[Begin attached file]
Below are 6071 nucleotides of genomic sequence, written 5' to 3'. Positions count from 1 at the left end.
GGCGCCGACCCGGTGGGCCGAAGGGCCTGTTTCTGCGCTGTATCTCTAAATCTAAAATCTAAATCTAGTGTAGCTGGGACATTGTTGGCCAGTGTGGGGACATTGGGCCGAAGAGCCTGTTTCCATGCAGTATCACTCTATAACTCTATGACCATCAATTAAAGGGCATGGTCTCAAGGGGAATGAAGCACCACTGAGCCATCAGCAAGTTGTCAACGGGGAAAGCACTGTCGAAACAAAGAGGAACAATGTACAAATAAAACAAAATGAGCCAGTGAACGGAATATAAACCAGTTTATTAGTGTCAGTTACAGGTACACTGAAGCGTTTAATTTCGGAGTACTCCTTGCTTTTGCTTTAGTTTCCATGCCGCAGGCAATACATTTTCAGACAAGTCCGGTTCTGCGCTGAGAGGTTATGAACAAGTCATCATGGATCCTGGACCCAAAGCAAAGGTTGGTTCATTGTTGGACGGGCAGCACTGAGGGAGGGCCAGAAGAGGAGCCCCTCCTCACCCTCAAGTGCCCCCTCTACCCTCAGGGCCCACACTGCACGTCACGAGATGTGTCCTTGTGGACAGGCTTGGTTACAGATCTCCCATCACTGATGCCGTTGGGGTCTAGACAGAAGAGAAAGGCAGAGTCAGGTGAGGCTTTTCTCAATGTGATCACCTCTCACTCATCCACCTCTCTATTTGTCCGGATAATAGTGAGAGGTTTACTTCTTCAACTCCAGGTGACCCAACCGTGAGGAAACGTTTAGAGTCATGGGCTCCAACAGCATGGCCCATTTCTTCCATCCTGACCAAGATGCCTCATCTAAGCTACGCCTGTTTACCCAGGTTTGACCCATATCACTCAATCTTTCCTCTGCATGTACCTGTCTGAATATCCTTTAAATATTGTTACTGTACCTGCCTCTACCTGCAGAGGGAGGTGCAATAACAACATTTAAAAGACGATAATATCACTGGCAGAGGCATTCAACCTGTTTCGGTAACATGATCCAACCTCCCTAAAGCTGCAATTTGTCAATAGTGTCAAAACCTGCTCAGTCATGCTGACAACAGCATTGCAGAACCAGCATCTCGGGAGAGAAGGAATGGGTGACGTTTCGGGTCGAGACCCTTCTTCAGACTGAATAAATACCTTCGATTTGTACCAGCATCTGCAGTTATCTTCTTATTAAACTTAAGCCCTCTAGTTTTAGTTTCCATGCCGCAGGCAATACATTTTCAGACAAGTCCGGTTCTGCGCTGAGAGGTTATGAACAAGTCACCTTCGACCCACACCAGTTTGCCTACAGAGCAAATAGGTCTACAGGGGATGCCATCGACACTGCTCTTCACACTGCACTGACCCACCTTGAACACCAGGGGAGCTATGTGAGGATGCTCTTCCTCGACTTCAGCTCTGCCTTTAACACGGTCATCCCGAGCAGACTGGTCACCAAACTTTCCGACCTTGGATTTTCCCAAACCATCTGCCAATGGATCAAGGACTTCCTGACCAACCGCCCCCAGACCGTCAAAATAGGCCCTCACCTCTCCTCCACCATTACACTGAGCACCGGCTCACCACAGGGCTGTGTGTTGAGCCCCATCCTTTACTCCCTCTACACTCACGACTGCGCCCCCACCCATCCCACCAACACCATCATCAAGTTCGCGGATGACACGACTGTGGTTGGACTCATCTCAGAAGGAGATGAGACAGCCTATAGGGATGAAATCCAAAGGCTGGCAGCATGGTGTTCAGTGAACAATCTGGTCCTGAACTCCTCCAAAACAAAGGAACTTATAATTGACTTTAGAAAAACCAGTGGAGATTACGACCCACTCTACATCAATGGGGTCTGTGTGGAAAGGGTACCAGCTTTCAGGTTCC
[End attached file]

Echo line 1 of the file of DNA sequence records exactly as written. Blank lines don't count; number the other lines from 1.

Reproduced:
Below are 6071 nucleotides of genomic sequence, written 5' to 3'. Positions count from 1 at the left end.